July 22, 2015

Tom Brokaw Joins Ike Memorial Board

heater in the the Smithsonian Air and Space Museum, May, 19, 2014. Blakey jumped into Normandy on D-Day with the 82nd Airborne. (Photo By Tom Williams/CQ Roll Call)

Brokaw helped make the WWII Memorial a reality. (Tom Williams/CQ Roll Call File Photo)

The group planning a memorial to President Dwight D. Eisenhower announced Wednesday that NBC News’ Tom Brokaw has joined its advisory committee.

Noting that Brokaw’s 1998 best-selling book, “The Greatest Generation,” made him an expert in, and advocate for, the young American soldiers who served under Eisenhower, the Eisenhower Memorial Commission welcomed his support. Headed by Frank Fahrenkopf, former chairman of the Republican National Committee, and Gen. Paul X. Kelley, the former commandant of the Marine Corps, the advisory committee is working to get the controversial memorial built. Full story

National Security or First Amendment? Gyrocopter Case Proceeds

UNITED STATES - MAY 21: Doug Hughes conducts a news conference outside of the E. Barrett Prettyman Federal Courthouse, May 21, 2015, after pleading not guilty to six counts regarding his landing of a gyrocopter on the West Lawn of the Capitol in April. (Photo By Tom Williams/CQ Roll Call)

Hughes wants to argue a “necessity defense” for his gyrocopter flight. (Tom Williams/CQ Roll Call File Photo)

The airspace security concerns Congress has harped on since the April 15 gyrocopter stunt on the West Front continue to delay Douglas Hughes from a federal trial, but the Florida mailman has dreamed up his own defense strategy.

Hughes presented his “necessity defense” to reporters Wednesday, after a status hearing in the federal courthouse mere blocks from the Capitol. Full story

July 21, 2015

With Blagojevich, Court Seems OK With ‘Political Logroll’

Gov. Rod Blagojevich , D-Il., spoke today at the National Press Club about the landmark program, "All Kids," which will cover all uninsured children in Illinois with health care coverage.

Blagojevich will remain behind bars. (CQ Roll Call File Photo)

A federal appeals court on Tuesday vacated five convictions against former Illinois Gov. and Rep. Rod Blagojevich, who received a 14-year prison sentence in 2011 for his scheme to sell the U.S. Senate seat vacated by now-President Barack Obama.

The judges ruled the convictions on five counts related to trying to score a seat in Obama’s Cabinet could not stand, although they upheld 13 other corruption convictions. Trading one official act for another is a perfectly common, and legal “political logroll,” according to the court. Full story

By Hannah Hess Posted at 7:14 p.m.
Ethics

House Phone System Malfunctions During Maintenance

Phones in the House went down Tuesday morning. (Tom Williams/CQ Roll Call File Photo)

Phones in the House went down Tuesday. (Tom Williams/CQ Roll Call File Photo)

The phone system in the House went down for roughly one hour Tuesday morning, causing some lawmakers to direct phone calls to their district offices.

Engineers for the chief administrative officer sent a message at 10:43 a.m. to House offices stating, “CAO Engineers are working to resolve a problem preventing external phones from calling House phone numbers.” One hour later, CAO engineers sent another notice that they had “resolved the problem with incoming phone calls.”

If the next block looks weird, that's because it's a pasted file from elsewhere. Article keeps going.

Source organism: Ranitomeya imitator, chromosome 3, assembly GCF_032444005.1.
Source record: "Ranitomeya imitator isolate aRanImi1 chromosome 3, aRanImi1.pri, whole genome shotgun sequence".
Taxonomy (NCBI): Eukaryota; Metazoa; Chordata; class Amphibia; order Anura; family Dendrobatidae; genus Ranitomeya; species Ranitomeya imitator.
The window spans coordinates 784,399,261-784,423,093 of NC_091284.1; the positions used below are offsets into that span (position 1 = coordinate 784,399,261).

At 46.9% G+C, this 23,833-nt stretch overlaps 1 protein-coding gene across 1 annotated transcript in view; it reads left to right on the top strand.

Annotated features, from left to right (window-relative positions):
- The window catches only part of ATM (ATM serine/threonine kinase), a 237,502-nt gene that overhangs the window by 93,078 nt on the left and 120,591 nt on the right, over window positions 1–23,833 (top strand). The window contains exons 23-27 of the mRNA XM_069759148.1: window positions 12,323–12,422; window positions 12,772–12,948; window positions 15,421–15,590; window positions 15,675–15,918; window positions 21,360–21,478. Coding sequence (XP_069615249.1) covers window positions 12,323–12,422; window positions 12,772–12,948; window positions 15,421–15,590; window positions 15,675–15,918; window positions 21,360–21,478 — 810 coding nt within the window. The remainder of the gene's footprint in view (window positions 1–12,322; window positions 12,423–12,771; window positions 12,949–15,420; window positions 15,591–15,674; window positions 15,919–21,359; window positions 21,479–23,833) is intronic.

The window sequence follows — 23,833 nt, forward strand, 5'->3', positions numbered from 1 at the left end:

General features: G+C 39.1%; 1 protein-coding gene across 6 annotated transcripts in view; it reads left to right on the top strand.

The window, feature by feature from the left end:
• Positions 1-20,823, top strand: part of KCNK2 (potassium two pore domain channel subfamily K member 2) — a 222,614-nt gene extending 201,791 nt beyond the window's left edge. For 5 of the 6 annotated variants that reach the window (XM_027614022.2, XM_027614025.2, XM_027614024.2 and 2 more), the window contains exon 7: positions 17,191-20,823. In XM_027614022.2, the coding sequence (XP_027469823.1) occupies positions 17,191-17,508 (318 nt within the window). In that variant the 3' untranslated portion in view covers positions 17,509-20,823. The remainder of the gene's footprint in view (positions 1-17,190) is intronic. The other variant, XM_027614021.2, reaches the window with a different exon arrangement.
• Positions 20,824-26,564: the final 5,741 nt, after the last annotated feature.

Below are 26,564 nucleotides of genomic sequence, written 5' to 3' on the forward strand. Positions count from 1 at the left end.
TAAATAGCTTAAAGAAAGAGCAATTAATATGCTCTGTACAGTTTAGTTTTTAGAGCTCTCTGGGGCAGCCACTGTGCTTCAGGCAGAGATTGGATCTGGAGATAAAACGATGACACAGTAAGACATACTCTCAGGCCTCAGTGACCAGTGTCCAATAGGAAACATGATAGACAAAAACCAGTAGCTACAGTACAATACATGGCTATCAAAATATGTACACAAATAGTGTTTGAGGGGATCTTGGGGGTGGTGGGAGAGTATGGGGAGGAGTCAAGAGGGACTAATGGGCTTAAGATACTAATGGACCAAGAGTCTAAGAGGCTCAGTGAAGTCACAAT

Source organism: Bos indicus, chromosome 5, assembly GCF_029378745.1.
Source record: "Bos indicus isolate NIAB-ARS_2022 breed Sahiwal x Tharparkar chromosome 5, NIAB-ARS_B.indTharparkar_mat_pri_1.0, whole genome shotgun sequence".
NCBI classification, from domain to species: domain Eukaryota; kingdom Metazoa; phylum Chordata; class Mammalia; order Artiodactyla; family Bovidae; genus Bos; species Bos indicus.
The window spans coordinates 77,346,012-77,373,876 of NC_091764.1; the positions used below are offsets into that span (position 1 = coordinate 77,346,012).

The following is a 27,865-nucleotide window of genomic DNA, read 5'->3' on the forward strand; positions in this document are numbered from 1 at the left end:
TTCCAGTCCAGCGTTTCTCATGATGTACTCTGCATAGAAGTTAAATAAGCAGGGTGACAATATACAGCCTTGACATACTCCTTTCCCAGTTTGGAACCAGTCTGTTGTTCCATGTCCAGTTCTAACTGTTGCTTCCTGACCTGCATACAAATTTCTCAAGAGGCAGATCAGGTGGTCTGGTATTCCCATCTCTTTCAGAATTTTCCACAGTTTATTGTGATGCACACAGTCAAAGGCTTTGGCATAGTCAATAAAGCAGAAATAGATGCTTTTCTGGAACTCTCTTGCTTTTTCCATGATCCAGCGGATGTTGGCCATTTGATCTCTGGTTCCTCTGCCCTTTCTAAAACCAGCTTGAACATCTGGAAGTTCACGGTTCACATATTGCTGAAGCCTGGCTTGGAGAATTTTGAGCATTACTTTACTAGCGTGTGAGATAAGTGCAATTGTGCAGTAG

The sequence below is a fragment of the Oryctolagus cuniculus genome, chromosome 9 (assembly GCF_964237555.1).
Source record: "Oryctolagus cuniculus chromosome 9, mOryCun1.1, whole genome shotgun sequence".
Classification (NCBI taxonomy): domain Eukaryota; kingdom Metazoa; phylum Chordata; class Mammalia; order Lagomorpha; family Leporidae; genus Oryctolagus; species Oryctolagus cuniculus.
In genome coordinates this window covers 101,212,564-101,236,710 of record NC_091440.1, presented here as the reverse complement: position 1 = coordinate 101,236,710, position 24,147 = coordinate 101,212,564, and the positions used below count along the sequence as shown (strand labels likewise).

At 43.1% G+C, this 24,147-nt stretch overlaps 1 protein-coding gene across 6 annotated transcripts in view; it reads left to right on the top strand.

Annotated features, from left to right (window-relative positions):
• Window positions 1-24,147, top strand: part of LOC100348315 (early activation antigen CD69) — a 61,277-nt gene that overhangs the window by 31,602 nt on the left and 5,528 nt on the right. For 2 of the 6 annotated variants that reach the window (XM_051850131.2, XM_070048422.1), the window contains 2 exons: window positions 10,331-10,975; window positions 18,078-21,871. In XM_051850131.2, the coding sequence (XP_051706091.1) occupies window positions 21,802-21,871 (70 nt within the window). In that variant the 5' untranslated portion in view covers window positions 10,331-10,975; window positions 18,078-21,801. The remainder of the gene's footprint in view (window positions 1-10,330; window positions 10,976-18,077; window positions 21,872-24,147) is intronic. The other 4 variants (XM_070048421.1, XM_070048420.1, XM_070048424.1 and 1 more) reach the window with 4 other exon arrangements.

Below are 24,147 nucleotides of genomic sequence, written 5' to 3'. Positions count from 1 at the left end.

The notice did not indicate the cause of the malfunction. When asked about the cause, CAO spokeswoman Emily Goodin wrote in an email to CQ Roll Call, “Routine maintenance was being performed on the phone system when a temporary outage occurred.  The problem has been resolved.”

Though the problem was eventually resolved, the malfunction caused some chaos on Capitol Hill.

A handful of lawmakers’ Twitter accounts attempted to alert constituents about the issue, instructing those looking to contact them to call their district offices.

In Rep. Brad Wenstrup’s Longworth office, Communications Director Greg Brooks first noticed the phone problem around 10:30 a.m. Brooks told CQ Roll Call he was expecting a call from someone, but received an email instead, saying they couldn’t get through. Staffers in the Ohio Republican’s office began investigating the problem, and discovered word was spreading on an internal listserv.

“Our phones in DC are experiencing technical difficulties,” Wenstrup’s official account tweeted at 10:54 a.m., along with contact info for the congressman’s Cinncinatti office.

Fellow Ohio Republican Pat Tiberi tweeted about the problems with the phones in his Longworth office one minute later, instructing those in need of assistance to contact his office in Worthington, Ohio.

Rep. David Joyce, D-Ohio, cited “technical difficulties” in Washington on social media. The phones were down for about 45 minutes, according to Kevin Benacci, Joyce’s deputy chief of staff.

Rep. Robert Pittenger, R-N.C., alerted his constituents to the “out-of-order” phones.

District staff for Rep. Lynn Jenkins helped the Kansas Republican’s Capitol Hill office realize the phone lines were down, according to spokesman Tom Brandt. The office sent out a tweet, instructing callers to dial Jenkins’ Topeka office. About 10 to 15 minutes after the problem was discovered, the phones began working, Brandt said.

As of noon, Rep. Cresent Hardy, R-Nev., was the only congressman to tweet that his phones were back up. A GOP staffer in Las Vegas said staff on the Hill notified Hardy’s district team of the issue. It was resolved 25 minutes later.

Emily Cahn contributed to this report.